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Mobile Phones Frustrate Razor Sharp Tiger Woods
Day two of Thailand's Johnnie Walker Classic golf tournament

November 17, 2000
Web posted at 8:40 p.m. Hong Kong time, 7:40 a.m. EDT

Tiger Woods Gets Unwelcome Homecoming in Thailand

The world's number one golfer is chasing his 10th victory this year -- but is copping some flak

Tiger Woods was hot. But Sergio Garcia was hotter. Woods took command of the Johnnie Walker Classic golf tournament in Bangkok on Friday, shooting a sizzling 65 to put him on top of the leaderboard at 11-under-par at the midway point in the contest. Garcia, however, bested him by one stroke for the day, firing off a round of 64 that included a stretch of five straight birdies. Not far behind were a pack of Europe's best, including Sweden's Jesper Parnevik and Scotland's Paul Lawrie.

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Woods, dressed completely in black, was relaxed and smiling as he began reeling off birdies early in the round. "I feel like I'm really starting to hit it crisp again," he said. "Every shot is in the middle of the blade." His lone mistake of the day came on the par-3 sixth. After his six-iron sailed past the teardrop- shaped green, Woods choked his chip from the rough. As it fell short of the fringe, he took a backhand swipe with his sand wedge in disgust. "It was a tough lie and I didn't know if it would come out hot or soft, so I protected it and played a real safe shot but it didn't really get out and I had to chip again," he said. The second chip, and a putt, left him with his sole bogey of the day. Otherwise, Woods played a razor-sharp round. His iron play was superb, with most of his approach shots leaving him birdie opportunities that he was able to capitalize on eight times.

Woods had only one frustration on Friday -- mobile phones. They rang with annoying frequency among the crowd at the private Alpine Golf and Sports Club, which is owned by Thaksin Shinawatra, a candidate for Prime Minister in the upcoming elections whose $2 billion commercial empire is built on the mobile- phone business. Many of the spectators, members of the Thai social elite, simply ignored the large signs posted all over the course instructing fans to turn off their phones, and jabbered away while players were poised over their shots. Woods backed off putts three times, once glaring long and hard at an offender in the crowd. "It was a lot worse today. They got Michael on his downswing a few times," said Woods, referring to playing partner Michael Campbell of New Zealand, who scored a 67 to leave him 6 under for the tournament and tied for sixth.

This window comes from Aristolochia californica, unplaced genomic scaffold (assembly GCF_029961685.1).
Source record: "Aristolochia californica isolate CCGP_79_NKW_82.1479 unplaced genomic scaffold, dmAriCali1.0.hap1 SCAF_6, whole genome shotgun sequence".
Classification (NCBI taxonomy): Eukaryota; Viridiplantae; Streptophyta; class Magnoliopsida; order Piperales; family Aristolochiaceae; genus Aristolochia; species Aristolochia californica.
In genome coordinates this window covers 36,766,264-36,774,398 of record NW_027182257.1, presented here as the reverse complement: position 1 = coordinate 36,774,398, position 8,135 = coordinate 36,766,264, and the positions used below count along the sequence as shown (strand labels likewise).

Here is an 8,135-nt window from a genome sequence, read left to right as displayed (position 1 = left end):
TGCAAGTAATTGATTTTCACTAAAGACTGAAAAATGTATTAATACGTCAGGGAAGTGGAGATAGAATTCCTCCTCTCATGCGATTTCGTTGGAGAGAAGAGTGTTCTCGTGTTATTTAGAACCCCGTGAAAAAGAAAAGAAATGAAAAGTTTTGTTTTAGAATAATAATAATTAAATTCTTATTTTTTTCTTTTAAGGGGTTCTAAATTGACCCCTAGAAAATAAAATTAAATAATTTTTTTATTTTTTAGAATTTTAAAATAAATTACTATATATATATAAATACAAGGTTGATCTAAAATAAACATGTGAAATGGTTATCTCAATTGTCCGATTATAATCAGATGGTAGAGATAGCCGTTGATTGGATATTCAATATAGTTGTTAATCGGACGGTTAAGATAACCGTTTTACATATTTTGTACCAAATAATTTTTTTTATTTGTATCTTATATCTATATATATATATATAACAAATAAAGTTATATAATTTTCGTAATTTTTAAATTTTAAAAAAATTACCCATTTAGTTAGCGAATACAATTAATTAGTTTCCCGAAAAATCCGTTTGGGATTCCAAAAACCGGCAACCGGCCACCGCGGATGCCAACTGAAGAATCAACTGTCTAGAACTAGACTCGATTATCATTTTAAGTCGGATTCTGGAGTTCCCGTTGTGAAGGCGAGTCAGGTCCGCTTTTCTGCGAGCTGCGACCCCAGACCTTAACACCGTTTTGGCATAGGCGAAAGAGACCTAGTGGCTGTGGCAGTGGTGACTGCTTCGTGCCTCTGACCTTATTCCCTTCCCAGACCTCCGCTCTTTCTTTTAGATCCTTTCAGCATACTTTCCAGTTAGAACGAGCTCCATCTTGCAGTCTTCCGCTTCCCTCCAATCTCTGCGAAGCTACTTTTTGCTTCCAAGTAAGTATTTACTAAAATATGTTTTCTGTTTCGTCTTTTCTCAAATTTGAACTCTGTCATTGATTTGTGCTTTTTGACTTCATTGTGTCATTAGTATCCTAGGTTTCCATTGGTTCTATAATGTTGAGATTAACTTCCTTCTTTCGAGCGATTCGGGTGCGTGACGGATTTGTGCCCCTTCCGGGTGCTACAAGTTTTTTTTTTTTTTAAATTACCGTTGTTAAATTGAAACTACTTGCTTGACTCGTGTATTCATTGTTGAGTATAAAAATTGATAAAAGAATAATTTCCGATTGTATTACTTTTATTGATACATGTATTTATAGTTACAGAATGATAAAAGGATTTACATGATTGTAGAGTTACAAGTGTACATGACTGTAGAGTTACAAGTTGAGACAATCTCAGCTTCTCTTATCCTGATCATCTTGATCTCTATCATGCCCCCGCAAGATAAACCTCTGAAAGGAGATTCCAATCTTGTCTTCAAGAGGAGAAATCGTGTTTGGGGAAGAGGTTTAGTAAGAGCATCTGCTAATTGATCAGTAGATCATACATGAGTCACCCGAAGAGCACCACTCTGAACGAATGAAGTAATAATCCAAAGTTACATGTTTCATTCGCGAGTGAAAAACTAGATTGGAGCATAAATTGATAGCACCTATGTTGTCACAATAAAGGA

Garcia, meanwhile, wasn't bothered either by the phones or the intermittent roar of 747s approaching nearby Don Muang International Airport. After a disappointing opening round of 74 that included a disastrous eight on the 11th hole when his approach shot hit a rock and ricocheted into the water, Garcia caught fire on Friday. The 20-year-old Spaniard eagled the par-5, 555-yard 5th hole, and added six more birdies on his way to an 8-under-par 64. "I really felt well today. It will be really great if I'm playing with Tiger on Sunday," he said.

Garcia will have plenty of competition for a spot in that coveted pairing. At the end of the second round, unheralded Rodney Pampling of Australia was on Woods' heels at 10-under-par, having shot 68 on Thursday and a 66 on Friday. Geoff Ogilvy of Australia, who finished second at last year's Johnnie Walker Classic, was in second place again, two shots behind Woods at 9-under-par, as was Wayne Ogilvy, also of Australia. Former British Open champion Paul Lawrie of Scotland and Paul Gow of Australia followed at 8 under, while Sweden's Parnevik finished at 7 under. Parnevik, who had hip surgery at the end of September, said Friday's 65 was his best round since going under the knife. "Rehab went so well that the doctor said I would not hurt it by playing. I wanted to finish off the season playing as opposed to resting," Parnevik said.

After Friday's round, Woods gave a golf clinic for 38 children from the Young Thai Golfer's Association, demonstrating his repertoire of shots, answering questions, and entertaining the crowd. The night before he auctioned off an autographed golf bag to help raise money to save Thailand's elephants. About 4,000 elephants remain in Thailand, despite the fact the animal is the country's national symbol. The charity dinner was attended by HRH Princess Galyani Vadhana, sister of Thailand's constitutional monarch, King Bhumibol Adulyadej. More than $80,000 was raised.

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